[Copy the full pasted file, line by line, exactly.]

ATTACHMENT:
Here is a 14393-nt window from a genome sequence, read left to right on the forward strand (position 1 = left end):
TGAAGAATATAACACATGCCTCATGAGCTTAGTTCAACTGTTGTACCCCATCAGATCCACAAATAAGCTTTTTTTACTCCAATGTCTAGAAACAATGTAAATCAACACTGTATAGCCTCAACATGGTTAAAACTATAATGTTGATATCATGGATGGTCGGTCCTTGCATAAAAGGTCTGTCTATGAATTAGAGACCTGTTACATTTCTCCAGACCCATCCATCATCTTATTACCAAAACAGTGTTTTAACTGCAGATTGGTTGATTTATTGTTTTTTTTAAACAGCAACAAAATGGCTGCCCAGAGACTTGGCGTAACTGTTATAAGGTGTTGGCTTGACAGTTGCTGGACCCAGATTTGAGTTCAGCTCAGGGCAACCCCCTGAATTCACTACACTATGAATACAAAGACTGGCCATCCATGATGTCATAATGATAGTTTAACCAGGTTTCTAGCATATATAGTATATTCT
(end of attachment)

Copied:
Here is a 14393-nt window from a genome sequence, read left to right on the forward strand (position 1 = left end):
TGAAGAATATAACACATGCCTCATGAGCTTAGTTCAACTGTTGTACCCCATCAGATCCACAAATAAGCTTTTTTTACTCCAATGTCTAGAAACAATGTAAATCAACACTGTATAGCCTCAACATGGTTAAAACTATAATGTTGATATCATGGATGGTCGGTCCTTGCATAAAAGGTCTGTCTATGAATTAGAGACCTGTTACATTTCTCCAGACCCATCCATCATCTTATTACCAAAACAGTGTTTTAACTGCAGATTGGTTGATTTATTGTTTTTTTTAAACAGCAACAAAATGGCTGCCCAGAGACTTGGCGTAACTGTTATAAGGTGTTGGCTTGACAGTTGCTGGACCCAGATTTGAGTTCAGCTCAGGGCAACCCCCTGAATTCACTACACTATGAATACAAAGACTGGCCATCCATGATGTCATAATGATAGTTTAACCAGGTTTCTAGCATATATAGTATATTCT